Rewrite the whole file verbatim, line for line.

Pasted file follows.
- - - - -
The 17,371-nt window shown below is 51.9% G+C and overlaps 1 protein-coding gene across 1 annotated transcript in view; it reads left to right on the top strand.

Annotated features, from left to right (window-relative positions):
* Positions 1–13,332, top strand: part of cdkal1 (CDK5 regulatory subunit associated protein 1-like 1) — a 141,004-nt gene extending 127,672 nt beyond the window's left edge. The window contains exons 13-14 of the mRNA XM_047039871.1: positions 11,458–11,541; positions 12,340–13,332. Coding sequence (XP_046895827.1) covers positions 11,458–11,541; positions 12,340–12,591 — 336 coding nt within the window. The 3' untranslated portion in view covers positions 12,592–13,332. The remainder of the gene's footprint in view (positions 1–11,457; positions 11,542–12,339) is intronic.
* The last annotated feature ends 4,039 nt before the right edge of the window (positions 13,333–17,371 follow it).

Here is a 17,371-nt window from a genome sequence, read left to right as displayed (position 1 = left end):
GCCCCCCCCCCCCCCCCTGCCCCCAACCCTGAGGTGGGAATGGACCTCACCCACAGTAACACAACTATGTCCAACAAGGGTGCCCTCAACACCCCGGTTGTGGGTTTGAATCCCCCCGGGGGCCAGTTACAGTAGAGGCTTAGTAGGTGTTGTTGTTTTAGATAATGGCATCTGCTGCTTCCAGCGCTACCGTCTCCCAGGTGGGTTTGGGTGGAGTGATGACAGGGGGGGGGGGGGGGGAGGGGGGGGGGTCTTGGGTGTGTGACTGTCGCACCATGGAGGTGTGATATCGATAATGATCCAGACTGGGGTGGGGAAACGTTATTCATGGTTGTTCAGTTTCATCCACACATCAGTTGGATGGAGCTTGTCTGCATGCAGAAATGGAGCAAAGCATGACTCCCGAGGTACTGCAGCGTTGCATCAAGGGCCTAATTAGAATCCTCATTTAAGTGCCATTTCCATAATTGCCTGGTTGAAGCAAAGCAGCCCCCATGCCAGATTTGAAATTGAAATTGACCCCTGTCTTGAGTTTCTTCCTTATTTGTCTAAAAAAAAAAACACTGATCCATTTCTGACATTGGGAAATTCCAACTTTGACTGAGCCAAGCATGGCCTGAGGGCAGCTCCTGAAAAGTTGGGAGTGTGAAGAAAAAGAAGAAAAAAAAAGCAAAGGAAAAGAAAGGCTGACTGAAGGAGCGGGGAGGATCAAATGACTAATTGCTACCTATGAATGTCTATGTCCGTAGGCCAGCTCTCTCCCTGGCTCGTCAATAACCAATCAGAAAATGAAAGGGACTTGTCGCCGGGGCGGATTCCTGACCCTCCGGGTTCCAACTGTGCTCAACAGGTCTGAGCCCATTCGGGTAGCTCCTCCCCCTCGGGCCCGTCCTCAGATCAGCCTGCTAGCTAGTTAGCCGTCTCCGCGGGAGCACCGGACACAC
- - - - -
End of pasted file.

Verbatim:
The 17,371-nt window shown below is 51.9% G+C and overlaps 1 protein-coding gene across 1 annotated transcript in view; it reads left to right on the top strand.

Annotated features, from left to right (window-relative positions):
* Positions 1–13,332, top strand: part of cdkal1 (CDK5 regulatory subunit associated protein 1-like 1) — a 141,004-nt gene extending 127,672 nt beyond the window's left edge. The window contains exons 13-14 of the mRNA XM_047039871.1: positions 11,458–11,541; positions 12,340–13,332. Coding sequence (XP_046895827.1) covers positions 11,458–11,541; positions 12,340–12,591 — 336 coding nt within the window. The 3' untranslated portion in view covers positions 12,592–13,332. The remainder of the gene's footprint in view (positions 1–11,457; positions 11,542–12,339) is intronic.
* The last annotated feature ends 4,039 nt before the right edge of the window (positions 13,333–17,371 follow it).

Here is a 17,371-nt window from a genome sequence, read left to right as displayed (position 1 = left end):
GCCCCCCCCCCCCCCCCTGCCCCCAACCCTGAGGTGGGAATGGACCTCACCCACAGTAACACAACTATGTCCAACAAGGGTGCCCTCAACACCCCGGTTGTGGGTTTGAATCCCCCCGGGGGCCAGTTACAGTAGAGGCTTAGTAGGTGTTGTTGTTTTAGATAATGGCATCTGCTGCTTCCAGCGCTACCGTCTCCCAGGTGGGTTTGGGTGGAGTGATGACAGGGGGGGGGGGGGGGGAGGGGGGGGGGTCTTGGGTGTGTGACTGTCGCACCATGGAGGTGTGATATCGATAATGATCCAGACTGGGGTGGGGAAACGTTATTCATGGTTGTTCAGTTTCATCCACACATCAGTTGGATGGAGCTTGTCTGCATGCAGAAATGGAGCAAAGCATGACTCCCGAGGTACTGCAGCGTTGCATCAAGGGCCTAATTAGAATCCTCATTTAAGTGCCATTTCCATAATTGCCTGGTTGAAGCAAAGCAGCCCCCATGCCAGATTTGAAATTGAAATTGACCCCTGTCTTGAGTTTCTTCCTTATTTGTCTAAAAAAAAAAACACTGATCCATTTCTGACATTGGGAAATTCCAACTTTGACTGAGCCAAGCATGGCCTGAGGGCAGCTCCTGAAAAGTTGGGAGTGTGAAGAAAAAGAAGAAAAAAAAAGCAAAGGAAAAGAAAGGCTGACTGAAGGAGCGGGGAGGATCAAATGACTAATTGCTACCTATGAATGTCTATGTCCGTAGGCCAGCTCTCTCCCTGGCTCGTCAATAACCAATCAGAAAATGAAAGGGACTTGTCGCCGGGGCGGATTCCTGACCCTCCGGGTTCCAACTGTGCTCAACAGGTCTGAGCCCATTCGGGTAGCTCCTCCCCCTCGGGCCCGTCCTCAGATCAGCCTGCTAGCTAGTTAGCCGTCTCCGCGGGAGCACCGGACACAC